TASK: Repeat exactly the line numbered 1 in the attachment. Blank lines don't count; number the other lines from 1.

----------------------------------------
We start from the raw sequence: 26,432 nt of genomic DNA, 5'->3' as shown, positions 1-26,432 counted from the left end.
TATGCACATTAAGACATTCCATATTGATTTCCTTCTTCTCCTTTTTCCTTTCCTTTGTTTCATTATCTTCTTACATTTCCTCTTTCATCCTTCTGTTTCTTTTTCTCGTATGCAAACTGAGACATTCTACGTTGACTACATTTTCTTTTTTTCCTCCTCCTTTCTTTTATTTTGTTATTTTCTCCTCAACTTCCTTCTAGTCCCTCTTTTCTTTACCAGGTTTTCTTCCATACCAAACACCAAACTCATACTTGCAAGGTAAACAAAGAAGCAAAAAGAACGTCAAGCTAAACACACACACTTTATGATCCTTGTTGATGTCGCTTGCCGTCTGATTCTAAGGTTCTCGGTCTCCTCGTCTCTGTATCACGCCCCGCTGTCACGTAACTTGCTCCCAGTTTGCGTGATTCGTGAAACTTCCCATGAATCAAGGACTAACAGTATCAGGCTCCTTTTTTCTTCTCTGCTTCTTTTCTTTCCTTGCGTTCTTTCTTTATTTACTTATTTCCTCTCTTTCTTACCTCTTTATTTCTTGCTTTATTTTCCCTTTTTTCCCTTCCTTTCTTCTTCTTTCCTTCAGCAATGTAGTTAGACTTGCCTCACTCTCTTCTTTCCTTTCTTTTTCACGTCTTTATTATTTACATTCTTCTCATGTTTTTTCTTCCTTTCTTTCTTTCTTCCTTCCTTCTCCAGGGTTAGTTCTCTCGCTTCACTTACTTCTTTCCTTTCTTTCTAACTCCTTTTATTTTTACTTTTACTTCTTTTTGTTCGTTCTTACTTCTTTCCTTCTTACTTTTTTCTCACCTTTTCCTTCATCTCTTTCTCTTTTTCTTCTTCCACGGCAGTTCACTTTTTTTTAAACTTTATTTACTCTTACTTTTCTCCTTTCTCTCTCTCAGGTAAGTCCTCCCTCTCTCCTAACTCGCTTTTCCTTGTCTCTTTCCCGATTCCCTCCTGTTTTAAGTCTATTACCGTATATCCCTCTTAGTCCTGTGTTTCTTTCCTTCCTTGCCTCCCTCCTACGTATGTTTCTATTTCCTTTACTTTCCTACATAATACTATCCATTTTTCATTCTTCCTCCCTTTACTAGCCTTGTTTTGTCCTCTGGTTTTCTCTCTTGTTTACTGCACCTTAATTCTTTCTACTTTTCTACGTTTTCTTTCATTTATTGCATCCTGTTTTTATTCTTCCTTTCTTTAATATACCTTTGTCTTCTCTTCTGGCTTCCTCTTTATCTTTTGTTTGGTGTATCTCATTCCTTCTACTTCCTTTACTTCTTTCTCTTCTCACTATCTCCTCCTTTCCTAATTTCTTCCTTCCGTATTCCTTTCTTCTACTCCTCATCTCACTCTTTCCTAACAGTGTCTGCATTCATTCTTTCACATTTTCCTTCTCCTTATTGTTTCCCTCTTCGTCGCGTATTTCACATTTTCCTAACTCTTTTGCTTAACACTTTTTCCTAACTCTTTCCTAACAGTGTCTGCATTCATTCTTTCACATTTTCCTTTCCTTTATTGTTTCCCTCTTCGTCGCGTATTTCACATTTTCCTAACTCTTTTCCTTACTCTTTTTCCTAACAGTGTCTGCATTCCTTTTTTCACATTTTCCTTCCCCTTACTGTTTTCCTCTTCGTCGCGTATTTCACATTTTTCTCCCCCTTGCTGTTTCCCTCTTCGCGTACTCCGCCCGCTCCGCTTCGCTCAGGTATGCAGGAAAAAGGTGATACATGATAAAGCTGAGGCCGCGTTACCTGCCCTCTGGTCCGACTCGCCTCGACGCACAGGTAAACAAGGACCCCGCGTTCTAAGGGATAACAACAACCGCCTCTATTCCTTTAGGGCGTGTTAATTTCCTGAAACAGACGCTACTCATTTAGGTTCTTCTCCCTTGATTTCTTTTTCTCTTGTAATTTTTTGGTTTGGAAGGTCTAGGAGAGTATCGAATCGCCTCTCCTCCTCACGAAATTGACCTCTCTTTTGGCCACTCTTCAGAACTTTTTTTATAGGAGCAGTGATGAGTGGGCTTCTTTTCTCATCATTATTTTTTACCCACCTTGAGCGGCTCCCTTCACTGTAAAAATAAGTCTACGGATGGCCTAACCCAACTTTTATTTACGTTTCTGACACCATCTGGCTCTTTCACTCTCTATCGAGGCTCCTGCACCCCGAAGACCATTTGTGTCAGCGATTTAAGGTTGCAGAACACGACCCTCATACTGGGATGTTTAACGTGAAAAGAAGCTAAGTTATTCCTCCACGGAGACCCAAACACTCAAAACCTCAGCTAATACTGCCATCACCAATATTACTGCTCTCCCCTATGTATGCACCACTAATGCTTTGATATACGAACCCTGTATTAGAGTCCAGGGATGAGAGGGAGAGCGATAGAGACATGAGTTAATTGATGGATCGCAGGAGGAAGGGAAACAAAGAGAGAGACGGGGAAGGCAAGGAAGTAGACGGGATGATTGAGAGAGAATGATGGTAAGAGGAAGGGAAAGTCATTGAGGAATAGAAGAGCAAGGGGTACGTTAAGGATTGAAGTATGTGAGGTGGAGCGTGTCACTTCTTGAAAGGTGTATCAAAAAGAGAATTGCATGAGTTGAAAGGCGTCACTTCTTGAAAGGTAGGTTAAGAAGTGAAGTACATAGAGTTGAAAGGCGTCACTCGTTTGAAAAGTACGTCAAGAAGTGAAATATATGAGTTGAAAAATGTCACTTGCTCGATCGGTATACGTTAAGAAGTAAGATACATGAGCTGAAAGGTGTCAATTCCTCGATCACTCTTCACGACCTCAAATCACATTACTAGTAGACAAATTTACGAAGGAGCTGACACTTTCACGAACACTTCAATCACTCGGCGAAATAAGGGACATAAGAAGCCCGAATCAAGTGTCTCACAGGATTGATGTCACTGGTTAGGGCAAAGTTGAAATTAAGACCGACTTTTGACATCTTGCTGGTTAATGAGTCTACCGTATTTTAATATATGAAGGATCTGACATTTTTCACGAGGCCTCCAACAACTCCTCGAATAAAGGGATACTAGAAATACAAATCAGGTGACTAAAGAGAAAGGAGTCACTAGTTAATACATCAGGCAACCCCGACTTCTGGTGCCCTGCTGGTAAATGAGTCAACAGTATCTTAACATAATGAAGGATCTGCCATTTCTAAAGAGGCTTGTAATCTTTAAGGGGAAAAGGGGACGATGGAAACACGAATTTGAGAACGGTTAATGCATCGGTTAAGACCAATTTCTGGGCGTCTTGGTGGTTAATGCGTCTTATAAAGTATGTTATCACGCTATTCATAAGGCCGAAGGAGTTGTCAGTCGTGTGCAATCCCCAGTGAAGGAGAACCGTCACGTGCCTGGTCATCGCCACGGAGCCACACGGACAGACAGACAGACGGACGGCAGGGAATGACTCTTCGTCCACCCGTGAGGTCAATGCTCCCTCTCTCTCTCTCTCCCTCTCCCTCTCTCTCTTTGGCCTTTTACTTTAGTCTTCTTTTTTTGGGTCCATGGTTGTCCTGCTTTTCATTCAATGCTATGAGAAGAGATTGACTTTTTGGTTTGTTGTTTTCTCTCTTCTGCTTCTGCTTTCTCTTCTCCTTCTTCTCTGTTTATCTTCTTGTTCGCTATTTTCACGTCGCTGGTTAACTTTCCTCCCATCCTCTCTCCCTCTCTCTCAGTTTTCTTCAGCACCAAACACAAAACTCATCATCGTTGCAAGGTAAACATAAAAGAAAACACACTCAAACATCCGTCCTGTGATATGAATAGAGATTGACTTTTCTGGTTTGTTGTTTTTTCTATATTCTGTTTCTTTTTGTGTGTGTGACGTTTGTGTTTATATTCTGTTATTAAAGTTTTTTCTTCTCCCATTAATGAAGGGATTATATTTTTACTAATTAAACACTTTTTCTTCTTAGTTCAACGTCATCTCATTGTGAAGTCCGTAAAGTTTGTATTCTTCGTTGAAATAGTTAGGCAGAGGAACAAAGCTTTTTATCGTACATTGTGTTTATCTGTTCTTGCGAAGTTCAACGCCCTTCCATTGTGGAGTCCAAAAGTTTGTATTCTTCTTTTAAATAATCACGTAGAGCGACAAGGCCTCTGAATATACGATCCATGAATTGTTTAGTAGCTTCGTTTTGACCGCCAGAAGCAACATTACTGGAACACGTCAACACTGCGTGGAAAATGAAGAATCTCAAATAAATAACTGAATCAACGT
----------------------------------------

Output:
We start from the raw sequence: 26,432 nt of genomic DNA, 5'->3' as shown, positions 1-26,432 counted from the left end.